Biogeochemistry

Researchers can obtain unique insights into biological and biogeochemical processes from the isotopic signatures of a wide variety of complex organic compounds. Isotope signatures vary as chemical and physical processes lead to changes in the natural isotope composition of these compounds. The isotopes 13C, 18O, 15N and 2H provide scientists with a wealth of information on the origin of compounds, pathways of metabolism, synthesis and diagenesis as well as conditions of formation, and more.

Quantifying the imposed isotopic signature can reveal metabolic processes within plants. Under controlled conditions in a laboratory plant chamber, environmental parameters such as temperature, air humidity, soil moisture and light intensity can be varied, and the isotopic signature quantified. Studying these processes allows one to understand CO2 fluxes in and out of ecosystems and ultimately leads to a better understanding of plant life.

Thermo Fisher Scientific provides you with the instrumentation to help your investigations of these complex organic compounds. The Delta V Plus and 253 Plus Gas IRMS, combined with our unique peripherals such as GC IsoLink II and LC IsoLink, as well as the Thermo Scientific Delta Ray and Delta Ray Connect, enable you to obtain highly precise isotope ratio data of stable isotope systems in a variety of biological samples.


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Delta V with GC IsoLink II
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253 Plus 10 kV Isotope Ratio MS

C and N isotope ratio analysis of organic components

In the last decade, compound-specific isotopic analysis of organic compounds has emerged as a useful approach for tracking the origin and fate of carbon and nitrogen in biogeochemical studies. When it comes to investigating metabolic pathways, GC-IRMS is a powerful technique, for either conducting tracer experiments or by studying the natural abundance of 15N or 13C in amino acids. Nitrogen content is usually low in organic compounds, so the determination of 15N/14N ratios is much more demanding than the determination of carbon isotope ratios.

Further reading

Plant metabolism

Scientists can use stable isotope composition of plant material to understand processes associated with plant metabolism. For example, during photosynthetic CO2 fixation, fractionation of stable carbon isotopes occurs and, consequently, plants are generally depleted in the heavier carbon isotope, 13C. Isotopic fractionation in plants is caused by physical and biochemical factors. The two major types of plants, C3 and C4 fixation plants, have different biochemical pathways with the heavier isotope 13C being more (C3) and less (C4) depleted. This distinction can be used in a variety of applications.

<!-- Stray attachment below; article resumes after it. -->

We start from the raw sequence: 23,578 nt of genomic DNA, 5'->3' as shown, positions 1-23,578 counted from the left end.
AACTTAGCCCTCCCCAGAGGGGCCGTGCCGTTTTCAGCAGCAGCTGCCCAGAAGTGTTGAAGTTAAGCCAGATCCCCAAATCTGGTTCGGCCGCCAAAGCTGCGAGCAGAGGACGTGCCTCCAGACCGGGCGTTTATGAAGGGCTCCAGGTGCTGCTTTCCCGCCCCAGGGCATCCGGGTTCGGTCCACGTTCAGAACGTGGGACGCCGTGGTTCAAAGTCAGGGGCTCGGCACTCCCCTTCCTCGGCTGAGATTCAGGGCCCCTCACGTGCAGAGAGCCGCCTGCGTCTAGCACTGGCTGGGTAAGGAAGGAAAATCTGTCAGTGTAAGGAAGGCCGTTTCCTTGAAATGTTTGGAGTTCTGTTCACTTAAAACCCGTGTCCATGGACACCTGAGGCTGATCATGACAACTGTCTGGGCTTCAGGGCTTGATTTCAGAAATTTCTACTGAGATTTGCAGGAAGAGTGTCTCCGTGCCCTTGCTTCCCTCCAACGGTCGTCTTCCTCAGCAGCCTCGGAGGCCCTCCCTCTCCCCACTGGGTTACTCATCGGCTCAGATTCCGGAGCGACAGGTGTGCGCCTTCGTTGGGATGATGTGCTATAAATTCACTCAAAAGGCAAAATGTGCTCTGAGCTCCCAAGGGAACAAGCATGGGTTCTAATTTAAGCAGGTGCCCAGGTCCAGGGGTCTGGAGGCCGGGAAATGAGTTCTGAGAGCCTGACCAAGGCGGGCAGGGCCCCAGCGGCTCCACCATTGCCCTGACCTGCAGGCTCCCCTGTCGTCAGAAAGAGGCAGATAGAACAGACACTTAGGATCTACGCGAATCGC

Further reading

C and N isotope ratio analysis of organic components

In the last decade, compound-specific isotopic analysis of organic compounds has emerged as a useful approach for tracking the origin and fate of carbon and nitrogen in biogeochemical studies. When it comes to investigating metabolic pathways, GC-IRMS is a powerful technique, for either conducting tracer experiments or by studying the natural abundance of 15N or 13C in amino acids. Nitrogen content is usually low in organic compounds, so the determination of 15N/14N ratios is much more demanding than the determination of carbon isotope ratios.

Further reading

Plant metabolism

Scientists can use stable isotope composition of plant material to understand processes associated with plant metabolism. For example, during photosynthetic CO2 fixation, fractionation of stable carbon isotopes occurs and, consequently, plants are generally depleted in the heavier carbon isotope, 13C. Isotopic fractionation in plants is caused by physical and biochemical factors. The two major types of plants, C3 and C4 fixation plants, have different biochemical pathways with the heavier isotope 13C being more (C3) and less (C4) depleted. This distinction can be used in a variety of applications.

Further reading


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